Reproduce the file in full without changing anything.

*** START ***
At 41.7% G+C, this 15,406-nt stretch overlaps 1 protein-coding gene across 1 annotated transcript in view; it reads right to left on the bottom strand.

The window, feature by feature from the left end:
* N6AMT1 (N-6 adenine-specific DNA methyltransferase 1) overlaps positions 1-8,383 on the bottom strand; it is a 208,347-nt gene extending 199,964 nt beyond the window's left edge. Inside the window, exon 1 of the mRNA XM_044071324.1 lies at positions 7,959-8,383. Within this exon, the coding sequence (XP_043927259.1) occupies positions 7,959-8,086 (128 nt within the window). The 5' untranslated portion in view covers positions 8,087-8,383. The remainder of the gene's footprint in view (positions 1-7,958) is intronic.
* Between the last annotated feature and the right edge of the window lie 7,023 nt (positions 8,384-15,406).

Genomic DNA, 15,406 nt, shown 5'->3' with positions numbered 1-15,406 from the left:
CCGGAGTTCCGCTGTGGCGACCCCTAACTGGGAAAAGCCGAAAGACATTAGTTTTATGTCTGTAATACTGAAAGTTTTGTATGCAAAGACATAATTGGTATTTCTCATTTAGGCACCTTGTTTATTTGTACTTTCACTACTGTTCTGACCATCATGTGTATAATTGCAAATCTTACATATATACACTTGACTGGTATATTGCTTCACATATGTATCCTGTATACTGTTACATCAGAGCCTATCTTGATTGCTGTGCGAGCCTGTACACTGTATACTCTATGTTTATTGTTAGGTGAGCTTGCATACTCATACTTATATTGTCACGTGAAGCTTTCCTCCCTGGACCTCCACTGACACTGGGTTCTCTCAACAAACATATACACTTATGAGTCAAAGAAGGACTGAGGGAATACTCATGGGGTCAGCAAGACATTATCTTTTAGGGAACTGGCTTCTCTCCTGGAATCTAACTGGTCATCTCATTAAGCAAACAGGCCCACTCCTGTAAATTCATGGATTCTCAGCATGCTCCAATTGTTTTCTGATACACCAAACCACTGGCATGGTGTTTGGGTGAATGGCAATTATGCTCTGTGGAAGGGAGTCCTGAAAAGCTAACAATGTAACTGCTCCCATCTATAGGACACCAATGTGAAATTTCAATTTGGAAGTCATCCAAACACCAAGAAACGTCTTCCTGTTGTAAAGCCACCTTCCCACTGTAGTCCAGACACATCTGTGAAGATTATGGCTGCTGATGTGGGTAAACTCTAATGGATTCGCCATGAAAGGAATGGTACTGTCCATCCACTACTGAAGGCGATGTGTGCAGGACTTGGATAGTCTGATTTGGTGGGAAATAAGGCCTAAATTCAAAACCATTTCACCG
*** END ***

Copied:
At 41.7% G+C, this 15,406-nt stretch overlaps 1 protein-coding gene across 1 annotated transcript in view; it reads right to left on the bottom strand.

The window, feature by feature from the left end:
* N6AMT1 (N-6 adenine-specific DNA methyltransferase 1) overlaps positions 1-8,383 on the bottom strand; it is a 208,347-nt gene extending 199,964 nt beyond the window's left edge. Inside the window, exon 1 of the mRNA XM_044071324.1 lies at positions 7,959-8,383. Within this exon, the coding sequence (XP_043927259.1) occupies positions 7,959-8,086 (128 nt within the window). The 5' untranslated portion in view covers positions 8,087-8,383. The remainder of the gene's footprint in view (positions 1-7,958) is intronic.
* Between the last annotated feature and the right edge of the window lie 7,023 nt (positions 8,384-15,406).

Genomic DNA, 15,406 nt, shown 5'->3' with positions numbered 1-15,406 from the left:
CCGGAGTTCCGCTGTGGCGACCCCTAACTGGGAAAAGCCGAAAGACATTAGTTTTATGTCTGTAATACTGAAAGTTTTGTATGCAAAGACATAATTGGTATTTCTCATTTAGGCACCTTGTTTATTTGTACTTTCACTACTGTTCTGACCATCATGTGTATAATTGCAAATCTTACATATATACACTTGACTGGTATATTGCTTCACATATGTATCCTGTATACTGTTACATCAGAGCCTATCTTGATTGCTGTGCGAGCCTGTACACTGTATACTCTATGTTTATTGTTAGGTGAGCTTGCATACTCATACTTATATTGTCACGTGAAGCTTTCCTCCCTGGACCTCCACTGACACTGGGTTCTCTCAACAAACATATACACTTATGAGTCAAAGAAGGACTGAGGGAATACTCATGGGGTCAGCAAGACATTATCTTTTAGGGAACTGGCTTCTCTCCTGGAATCTAACTGGTCATCTCATTAAGCAAACAGGCCCACTCCTGTAAATTCATGGATTCTCAGCATGCTCCAATTGTTTTCTGATACACCAAACCACTGGCATGGTGTTTGGGTGAATGGCAATTATGCTCTGTGGAAGGGAGTCCTGAAAAGCTAACAATGTAACTGCTCCCATCTATAGGACACCAATGTGAAATTTCAATTTGGAAGTCATCCAAACACCAAGAAACGTCTTCCTGTTGTAAAGCCACCTTCCCACTGTAGTCCAGACACATCTGTGAAGATTATGGCTGCTGATGTGGGTAAACTCTAATGGATTCGCCATGAAAGGAATGGTACTGTCCATCCACTACTGAAGGCGATGTGTGCAGGACTTGGATAGTCTGATTTGGTGGGAAATAAGGCCTAAATTCAAAACCATTTCACCG